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Juan and Domingo Lujan
There is confusion over Juan Lujan, Juan Lujan viejo, Domingo Lujan, and their relationships to each other. This article examines possibilities such as brothers, brothers-in-law, father/son, etc.
On 12 August 1662, Juan Luján, el viejo (ONMF: 63), "vecino y alcalde mayor de La Cañada," gave his age as sixty, indicating he was born circa 1602.
Researcher: José Antonio Esquibel
Sources: AGN, México, Galería, Concursos de Peñalosa, Vol. I, f. 95a & 211. Microfilm copy of rolls #1-3 (Vols. I-III) of the "Concursos de Peñalosa" located at the New Mexico State Records Center and Archives.
Domingo Luján (ONMF: 63-64) was married with Ynés Martín Serrano by 1679. This couple resided at Guadalupe del Paso area where their daughter, Gertrudis (identified as española) was baptized on 20 April 1680. The child’s madrina was María Martín Serrano.
Researchers: Walter V. McLaughlin and John B. Colligan
Sources: Walter V. McLaughlin, Texas Western College, August 1962 (University of Texas at El Paso Library); and John B. Colligan, "Spanish Surnames Found in the First Book of Baptisms of Nuestra Señora de Guadalupe del Paso del Río del Norte."
Fray Angélico Chávez mentioned that Juan Luján II was referred to as El Viejo in relation to another Juan Luján (ONMF: 63). Chávez suggested the two were father and son, but did not have documentation to confirm this relationship. In May 1663, while providing testimony to authorities of the Office of the Inquisition, Diego Romero mentioned “dos hermanos” named Capitán Juan Luján and Juan de Archuleta. Juan de Archuleta was married with María Luján (ONMF: 6), daughter of Juan Luján II. As such, the brotherly relationship referred to by Romero was that of brothers-in-law, confirming that Capitán Juan Luján was a son of Juan Luján II.
The elder Luján, Juan Luján II, also held the rank of Capitán and in 1661 gave his age as sixty, indicating he was born circa 1601. In February 1659, he was described as a vecino of the jurisdiction of La Cañada. The younger Juan Luján was alcalde mayor of the jurisdiction of La Cañada in 1661 and provided testimony on 29 October of that year as part of the investigation of the Inquisition regarding Governor don Bernardo López de Mendizábal. The younger Luján declared he was forty-two years of age, indicating he was born circa 1619.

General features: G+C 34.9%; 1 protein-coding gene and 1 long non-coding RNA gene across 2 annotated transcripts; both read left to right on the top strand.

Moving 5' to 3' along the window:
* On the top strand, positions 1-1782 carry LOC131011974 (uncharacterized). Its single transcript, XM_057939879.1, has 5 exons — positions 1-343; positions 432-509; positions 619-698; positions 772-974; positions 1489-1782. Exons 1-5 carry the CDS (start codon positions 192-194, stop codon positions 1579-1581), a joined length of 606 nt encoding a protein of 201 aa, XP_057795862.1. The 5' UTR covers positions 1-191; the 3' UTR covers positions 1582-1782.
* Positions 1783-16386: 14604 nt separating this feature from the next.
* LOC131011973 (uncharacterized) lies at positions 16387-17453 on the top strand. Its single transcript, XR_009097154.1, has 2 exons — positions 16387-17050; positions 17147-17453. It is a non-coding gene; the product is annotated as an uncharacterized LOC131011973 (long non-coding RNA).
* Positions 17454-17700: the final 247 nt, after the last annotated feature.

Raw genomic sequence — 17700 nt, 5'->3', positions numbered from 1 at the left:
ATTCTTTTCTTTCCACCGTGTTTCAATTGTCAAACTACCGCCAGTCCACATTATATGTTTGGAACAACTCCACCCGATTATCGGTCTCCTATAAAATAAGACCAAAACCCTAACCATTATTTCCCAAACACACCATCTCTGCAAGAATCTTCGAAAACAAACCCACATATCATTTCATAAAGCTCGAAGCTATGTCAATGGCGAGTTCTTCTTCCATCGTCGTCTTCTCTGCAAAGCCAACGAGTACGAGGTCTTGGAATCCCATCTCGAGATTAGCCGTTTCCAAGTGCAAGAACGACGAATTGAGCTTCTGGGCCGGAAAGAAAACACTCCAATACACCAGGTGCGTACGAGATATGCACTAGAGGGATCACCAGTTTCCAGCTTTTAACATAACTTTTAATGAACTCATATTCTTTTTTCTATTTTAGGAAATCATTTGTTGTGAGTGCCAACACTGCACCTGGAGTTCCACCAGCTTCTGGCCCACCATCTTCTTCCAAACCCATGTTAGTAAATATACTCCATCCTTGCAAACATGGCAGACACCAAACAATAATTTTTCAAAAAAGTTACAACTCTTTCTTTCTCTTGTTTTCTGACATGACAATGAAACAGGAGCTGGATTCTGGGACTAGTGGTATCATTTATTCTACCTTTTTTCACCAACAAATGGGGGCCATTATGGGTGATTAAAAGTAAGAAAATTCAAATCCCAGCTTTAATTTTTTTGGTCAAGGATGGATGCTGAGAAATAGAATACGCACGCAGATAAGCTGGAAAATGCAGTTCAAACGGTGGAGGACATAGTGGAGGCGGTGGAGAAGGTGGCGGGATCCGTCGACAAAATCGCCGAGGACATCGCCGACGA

On 15 May 1661, testifying at the Pueblo de Senecú in the case against Governor don Bernardo López de Mendizábal, fray Antonio de Tavares, age thirty-two, mentioned the name of Capitán Juan Luján, but it is unclear whether he was referring to the elder or the younger Luján. In his testimony, Tavares described Capitán Juan Luján as “mestizo amulatado” and identified him as alcalde mayor of the Picurís area. During his tenure as governor of New Mexico (1659-1661), don Bernardo López de Mendizábal appointed Capitán Juan Luján as alcalde mayor del los Teguas, which referred to the jurisdiction of La Cañada. It is unclear whether the elder or younger Luján was appointed to the position.
In the same case, Miguel de Noriega, a vecino of Mexico City living in Santa Fe (former secretary of Governor López de Mendizábal) referred to “Juan Luján, mestizo, vecino de la Cañada.” Again, it is unclear if the reference is to the elder or younger Luján.
The references to Juan Luján as mestizo support other references found by fray Angélico Chaves indicating that either the first Juan Luján, who came from the Canary Islands to New Mexico in 1600, or his son, married an Indian. The first Juan Luján settled in La Cañada by October 1601, according to his own testimony given at the Pueblo de San Gabriel on 5 October 1601.
Capitán Juan Luján, the younger, may very well be the same man known as Capitán Juan Luis Luján (ONMF: 62) who was married with Isabel López del Castillo. This couple had a daughter, Ana María Luján, who was born circa 1660, and a son, Pedro Luján, that was born circa 1669. In 1681, Capitán Juan Luis Luján provided information that gives his estimated year of birth as sometime between 1615-1621, and in 1689 he gave his age as seventy to eighty (1619-29). Additional research is needed to confirm if he is indeed the same person as Capitán Juan Luján, son of the elder Juan Luján
Researcher: José Antonio Esquibel
Sources: AGN, Galería, Concurso de Peñalosa, Tomo I, ff. 141 & 211, and Tomo III, Leg. 1, no. 1, f. 95 and Leg. 1. no. 2, f. 6; AGN, Inquisition, t. 593, ff. 46 & 96; Hammond and Rey, Vol. II, 733-34; Fray Angélico Chávez, “New Mexico Roots,” 1101 (DM 1689, Oct. 22 (no. 4). El Paso del Norte for Pedro Luján and Francisca de Salazar, and 1379, DM 1660, May 30 (no. 8), El Paso del Norte for Juan López Olguín and Ana María Luján.